by Richard Aiken MD PhD @rcaiken
The three most common causes of death in children, suicide, vehicular accidents, and neoplasms, are approximately of equal incidence but suicides are increasing at an alarming rate.
While even the definition of the age of an individual considered to be a “child” varies in the literature, consensus to group statistics that aggregates age in bands of 5 years would suggest a population under 15 leading to the age range considered here 10 to 14 years inclusive.
Suicide requires that the individual executing it understand the concept of death. This appears to be the case generally for children older than 8 years old, and many of them are capable of planning, attempting and dying by suicide.
Deaths by suicide are generally under reported because of the associated stigma; this is particularly true of children with cause of death reported as accidents rather than suicide.
The following data on the death of children by suicide come from the Global Burden of Disease assembled by the Institute for Health Metrics and Evaluation at the University of Washington.
Death by Suicide: Male Children
For male children ages 10 through and including 14 years old, Figure 1 indicates a recent sharp rise in the death rate by suicide. The most recent death rate is 15.6% from 2014 as reported by the National Center for Health Statistics. This compares to 6.2% in 2007 – a more than doubling the suicide rate in seven years.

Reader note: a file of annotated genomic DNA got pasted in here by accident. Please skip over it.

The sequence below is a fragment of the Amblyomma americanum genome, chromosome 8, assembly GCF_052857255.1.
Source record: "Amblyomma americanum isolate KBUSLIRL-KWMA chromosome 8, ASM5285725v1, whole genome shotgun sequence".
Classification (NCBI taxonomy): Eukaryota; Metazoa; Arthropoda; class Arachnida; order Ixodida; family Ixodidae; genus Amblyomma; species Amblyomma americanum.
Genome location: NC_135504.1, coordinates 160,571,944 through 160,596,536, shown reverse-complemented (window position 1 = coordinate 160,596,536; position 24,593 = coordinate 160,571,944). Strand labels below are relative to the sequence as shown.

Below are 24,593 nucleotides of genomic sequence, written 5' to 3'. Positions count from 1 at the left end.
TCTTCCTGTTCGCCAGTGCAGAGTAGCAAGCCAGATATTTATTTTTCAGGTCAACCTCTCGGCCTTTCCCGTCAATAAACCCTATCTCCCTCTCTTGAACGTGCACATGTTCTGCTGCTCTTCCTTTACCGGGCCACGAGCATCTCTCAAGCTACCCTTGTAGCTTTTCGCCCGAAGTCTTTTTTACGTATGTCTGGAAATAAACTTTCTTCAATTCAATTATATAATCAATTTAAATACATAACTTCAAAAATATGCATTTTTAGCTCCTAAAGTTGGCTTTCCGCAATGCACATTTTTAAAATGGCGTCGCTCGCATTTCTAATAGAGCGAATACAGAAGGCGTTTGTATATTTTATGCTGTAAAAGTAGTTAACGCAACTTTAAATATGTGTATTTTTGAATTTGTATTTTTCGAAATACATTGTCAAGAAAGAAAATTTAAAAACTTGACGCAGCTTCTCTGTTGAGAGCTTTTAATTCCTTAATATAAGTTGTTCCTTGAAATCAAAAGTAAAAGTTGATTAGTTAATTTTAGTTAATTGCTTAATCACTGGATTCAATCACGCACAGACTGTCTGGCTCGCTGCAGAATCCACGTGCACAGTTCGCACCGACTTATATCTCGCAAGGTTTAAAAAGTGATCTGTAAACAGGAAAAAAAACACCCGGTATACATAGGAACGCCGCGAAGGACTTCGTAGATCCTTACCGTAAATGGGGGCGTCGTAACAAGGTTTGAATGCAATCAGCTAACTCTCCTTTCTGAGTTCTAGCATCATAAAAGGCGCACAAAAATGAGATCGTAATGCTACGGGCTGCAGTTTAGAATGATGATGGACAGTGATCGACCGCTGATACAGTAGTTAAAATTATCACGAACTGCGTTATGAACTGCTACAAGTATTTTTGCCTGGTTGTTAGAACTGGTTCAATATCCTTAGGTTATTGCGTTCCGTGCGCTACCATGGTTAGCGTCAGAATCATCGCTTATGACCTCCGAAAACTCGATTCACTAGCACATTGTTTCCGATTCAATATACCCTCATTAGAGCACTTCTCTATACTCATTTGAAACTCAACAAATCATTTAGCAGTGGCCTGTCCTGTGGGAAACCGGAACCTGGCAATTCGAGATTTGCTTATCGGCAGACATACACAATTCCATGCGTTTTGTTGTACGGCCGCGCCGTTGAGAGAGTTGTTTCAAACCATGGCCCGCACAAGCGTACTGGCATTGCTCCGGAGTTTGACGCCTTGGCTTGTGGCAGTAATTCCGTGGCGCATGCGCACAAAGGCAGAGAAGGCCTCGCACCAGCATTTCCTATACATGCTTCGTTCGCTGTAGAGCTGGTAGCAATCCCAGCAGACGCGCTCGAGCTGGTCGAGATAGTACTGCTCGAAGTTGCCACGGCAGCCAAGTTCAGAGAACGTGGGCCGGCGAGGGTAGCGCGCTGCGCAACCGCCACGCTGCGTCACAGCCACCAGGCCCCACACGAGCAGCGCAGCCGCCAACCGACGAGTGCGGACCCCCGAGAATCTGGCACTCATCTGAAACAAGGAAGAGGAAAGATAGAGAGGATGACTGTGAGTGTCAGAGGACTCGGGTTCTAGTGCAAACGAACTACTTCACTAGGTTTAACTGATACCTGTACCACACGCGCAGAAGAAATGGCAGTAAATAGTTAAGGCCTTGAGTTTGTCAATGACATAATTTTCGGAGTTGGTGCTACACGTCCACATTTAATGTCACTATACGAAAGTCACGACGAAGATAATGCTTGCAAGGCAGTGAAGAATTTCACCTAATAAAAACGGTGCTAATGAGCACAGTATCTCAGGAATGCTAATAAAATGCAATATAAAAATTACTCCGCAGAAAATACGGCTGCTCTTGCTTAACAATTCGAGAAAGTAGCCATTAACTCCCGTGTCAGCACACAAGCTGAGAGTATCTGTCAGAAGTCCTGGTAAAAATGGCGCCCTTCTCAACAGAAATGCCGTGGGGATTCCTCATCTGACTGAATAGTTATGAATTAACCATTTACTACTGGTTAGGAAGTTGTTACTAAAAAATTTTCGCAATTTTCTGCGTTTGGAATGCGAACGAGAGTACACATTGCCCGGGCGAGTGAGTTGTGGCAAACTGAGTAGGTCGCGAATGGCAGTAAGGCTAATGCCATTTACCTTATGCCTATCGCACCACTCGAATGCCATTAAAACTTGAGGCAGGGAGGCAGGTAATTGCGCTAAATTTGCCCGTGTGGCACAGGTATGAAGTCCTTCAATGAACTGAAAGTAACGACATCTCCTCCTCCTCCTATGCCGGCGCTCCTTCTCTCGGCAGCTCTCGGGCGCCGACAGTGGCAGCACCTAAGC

Death by Suicide: Female Children
For female children in the US, the trend is similar as shown in Figure 2. In 2014, 13.4% of the cause of death was by suicide, up from 3.8% in 2007 – more than tripling the rate in seven years.
Even disregarding outlier data, there is no doubt that suicide rates among our children is significantly on the rise.
Death by Vehicular Accidents: Males
Compare the cause of suicide death for male children to that of vehicular accidents, shown in Figure 3. Note that fortunately this cause of death is declining and in 2014 was 16.7%, similar to the rate of suicide.
Death by Vehicular Accidents: Females
Figure 4 shows the death rate of females by vehicular accidents. Note that fortunately this cause of death is declining and in 2014 was 15.4%, similar to the rate of suicide.
Other cause of death for US Children
Neoplasms cause about 15% of the deaths for male and female children in the US and appears to be rather steady over the past two decades.
Suicide rate shifting to younger age group
Figures 5 and 6 illustrate the suicide rate of US males for various ages in 2000 – 2004 compared to that in 2010 – 2016. In this rather short time interval, the most likely mean rate changed from about 25 to 15 years old. Data for females are very similar with the same approximate means for the two time intervals.
This is further indication of the crisis of suicides in our children.
 Mishara, B. L. (1998). Childhood conceptions of death and suicide: Empirical investigations and implications of suicide prevention. In D. De Leo, A. Schmidtke, & Diekstra, R. F. (Eds.), Suicide prevention: A holistic approach (pp. 111-119). Dordrecht: Kluwer Academic Publishers.
 Tishler, C. L., Reiss, N. S., & Rhodes, A. R. (2007). Suicidal behaviour in children younger than twelve: A diagnostic challenge for emergency department personnel. Academic Emergency Medicine, 14, 810-818.
 Crepeau-Hobson, F. (2010). The psychological autopsy and determination of child suicides: A survey of medical examiners. Archives of Suicide Research, 14, 24-34.
 Institute for Health Metrics and Evaluation (IHME). Causes of Death (COD) Data Visualization. Seattle, WA: IHME, University of Washington, 2017. Available from http://vizhub.healthdata.org/cod. (Accessed February 18, 2018)